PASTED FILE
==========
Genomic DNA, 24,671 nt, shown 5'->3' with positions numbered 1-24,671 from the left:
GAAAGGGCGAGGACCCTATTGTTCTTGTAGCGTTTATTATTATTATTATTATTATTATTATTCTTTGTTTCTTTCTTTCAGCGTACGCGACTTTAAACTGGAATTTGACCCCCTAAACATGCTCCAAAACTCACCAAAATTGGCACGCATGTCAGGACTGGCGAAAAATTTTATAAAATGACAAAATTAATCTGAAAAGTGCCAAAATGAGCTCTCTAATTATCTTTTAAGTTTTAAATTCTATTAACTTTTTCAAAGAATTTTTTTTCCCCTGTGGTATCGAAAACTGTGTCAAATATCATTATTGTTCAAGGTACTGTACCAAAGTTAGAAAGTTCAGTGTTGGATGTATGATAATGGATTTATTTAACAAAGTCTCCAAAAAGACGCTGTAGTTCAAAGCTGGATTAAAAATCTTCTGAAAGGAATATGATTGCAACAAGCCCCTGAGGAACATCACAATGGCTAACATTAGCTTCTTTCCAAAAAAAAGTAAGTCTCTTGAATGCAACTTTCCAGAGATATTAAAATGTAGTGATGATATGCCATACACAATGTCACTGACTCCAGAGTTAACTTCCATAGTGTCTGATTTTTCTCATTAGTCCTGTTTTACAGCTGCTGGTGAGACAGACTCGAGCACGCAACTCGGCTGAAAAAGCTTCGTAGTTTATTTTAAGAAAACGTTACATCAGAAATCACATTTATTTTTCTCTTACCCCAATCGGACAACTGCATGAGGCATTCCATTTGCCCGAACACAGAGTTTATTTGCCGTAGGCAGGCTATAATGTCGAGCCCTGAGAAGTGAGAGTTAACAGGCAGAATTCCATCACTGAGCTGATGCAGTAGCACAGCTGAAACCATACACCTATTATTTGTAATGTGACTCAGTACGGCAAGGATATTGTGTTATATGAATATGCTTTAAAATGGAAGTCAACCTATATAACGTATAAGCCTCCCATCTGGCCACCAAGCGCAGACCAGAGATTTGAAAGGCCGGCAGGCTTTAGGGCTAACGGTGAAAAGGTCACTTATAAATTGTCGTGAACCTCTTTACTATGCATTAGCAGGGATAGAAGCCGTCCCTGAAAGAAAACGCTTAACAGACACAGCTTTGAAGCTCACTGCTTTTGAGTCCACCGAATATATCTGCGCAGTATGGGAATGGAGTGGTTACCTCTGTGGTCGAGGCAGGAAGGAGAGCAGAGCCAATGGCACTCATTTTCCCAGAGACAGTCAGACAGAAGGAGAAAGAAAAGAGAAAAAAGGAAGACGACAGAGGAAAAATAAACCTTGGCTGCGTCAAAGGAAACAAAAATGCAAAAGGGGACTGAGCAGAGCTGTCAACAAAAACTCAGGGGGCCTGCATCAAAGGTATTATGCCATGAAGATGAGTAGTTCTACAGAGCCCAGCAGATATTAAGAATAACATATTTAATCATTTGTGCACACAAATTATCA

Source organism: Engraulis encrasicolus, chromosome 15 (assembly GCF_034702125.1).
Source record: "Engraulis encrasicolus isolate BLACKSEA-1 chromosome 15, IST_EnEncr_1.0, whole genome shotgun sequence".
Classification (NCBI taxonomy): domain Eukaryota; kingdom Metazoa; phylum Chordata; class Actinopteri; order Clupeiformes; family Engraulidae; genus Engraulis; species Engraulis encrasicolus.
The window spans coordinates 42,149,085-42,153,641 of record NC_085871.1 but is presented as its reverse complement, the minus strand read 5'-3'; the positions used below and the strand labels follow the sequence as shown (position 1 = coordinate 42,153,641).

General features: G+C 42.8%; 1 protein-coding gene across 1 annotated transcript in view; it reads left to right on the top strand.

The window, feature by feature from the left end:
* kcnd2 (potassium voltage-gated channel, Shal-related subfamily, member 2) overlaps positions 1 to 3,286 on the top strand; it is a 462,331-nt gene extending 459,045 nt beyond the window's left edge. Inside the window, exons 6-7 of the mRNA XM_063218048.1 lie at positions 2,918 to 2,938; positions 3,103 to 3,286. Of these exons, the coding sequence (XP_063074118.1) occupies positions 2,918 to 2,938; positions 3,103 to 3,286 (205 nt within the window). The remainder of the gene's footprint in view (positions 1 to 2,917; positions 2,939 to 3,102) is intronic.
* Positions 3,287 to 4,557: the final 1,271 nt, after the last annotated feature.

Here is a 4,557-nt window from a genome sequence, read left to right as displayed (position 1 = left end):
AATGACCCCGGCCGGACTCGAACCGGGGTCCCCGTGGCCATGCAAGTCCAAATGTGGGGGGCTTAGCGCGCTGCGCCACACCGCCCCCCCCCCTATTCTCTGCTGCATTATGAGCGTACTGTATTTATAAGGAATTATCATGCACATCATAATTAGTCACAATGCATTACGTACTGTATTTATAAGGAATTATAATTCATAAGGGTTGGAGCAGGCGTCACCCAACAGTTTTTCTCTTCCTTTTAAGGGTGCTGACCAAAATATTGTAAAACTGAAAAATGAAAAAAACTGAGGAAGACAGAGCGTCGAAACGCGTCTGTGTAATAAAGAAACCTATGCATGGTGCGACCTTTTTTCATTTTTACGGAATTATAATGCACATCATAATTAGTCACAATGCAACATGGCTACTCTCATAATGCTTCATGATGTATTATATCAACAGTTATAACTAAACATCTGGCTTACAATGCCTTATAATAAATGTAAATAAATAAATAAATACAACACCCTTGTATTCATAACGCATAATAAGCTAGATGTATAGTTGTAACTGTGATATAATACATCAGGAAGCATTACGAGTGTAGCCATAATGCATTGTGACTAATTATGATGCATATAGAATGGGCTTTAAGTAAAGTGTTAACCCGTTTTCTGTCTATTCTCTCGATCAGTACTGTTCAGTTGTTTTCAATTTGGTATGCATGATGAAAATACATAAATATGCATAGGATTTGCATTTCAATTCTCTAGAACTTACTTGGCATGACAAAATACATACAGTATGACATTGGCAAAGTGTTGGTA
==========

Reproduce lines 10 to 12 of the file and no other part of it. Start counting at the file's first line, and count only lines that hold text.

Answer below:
* Positions 3,287 to 4,557: the final 1,271 nt, after the last annotated feature.

Here is a 4,557-nt window from a genome sequence, read left to right as displayed (position 1 = left end):
AATGACCCCGGCCGGACTCGAACCGGGGTCCCCGTGGCCATGCAAGTCCAAATGTGGGGGGCTTAGCGCGCTGCGCCACACCGCCCCCCCCCCTATTCTCTGCTGCATTATGAGCGTACTGTATTTATAAGGAATTATCATGCACATCATAATTAGTCACAATGCATTACGTACTGTATTTATAAGGAATTATAATTCATAAGGGTTGGAGCAGGCGTCACCCAACAGTTTTTCTCTTCCTTTTAAGGGTGCTGACCAAAATATTGTAAAACTGAAAAATGAAAAAAACTGAGGAAGACAGAGCGTCGAAACGCGTCTGTGTAATAAAGAAACCTATGCATGGTGCGACCTTTTTTCATTTTTACGGAATTATAATGCACATCATAATTAGTCACAATGCAACATGGCTACTCTCATAATGCTTCATGATGTATTATATCAACAGTTATAACTAAACATCTGGCTTACAATGCCTTATAATAAATGTAAATAAATAAATAAATACAACACCCTTGTATTCATAACGCATAATAAGCTAGATGTATAGTTGTAACTGTGATATAATACATCAGGAAGCATTACGAGTGTAGCCATAATGCATTGTGACTAATTATGATGCATATAGAATGGGCTTTAAGTAAAGTGTTAACCCGTTTTCTGTCTATTCTCTCGATCAGTACTGTTCAGTTGTTTTCAATTTGGTATGCATGATGAAAATACATAAATATGCATAGGATTTGCATTTCAATTCTCTAGAACTTACTTGGCATGACAAAATACATACAGTATGACATTGGCAAAGTGTTGGTA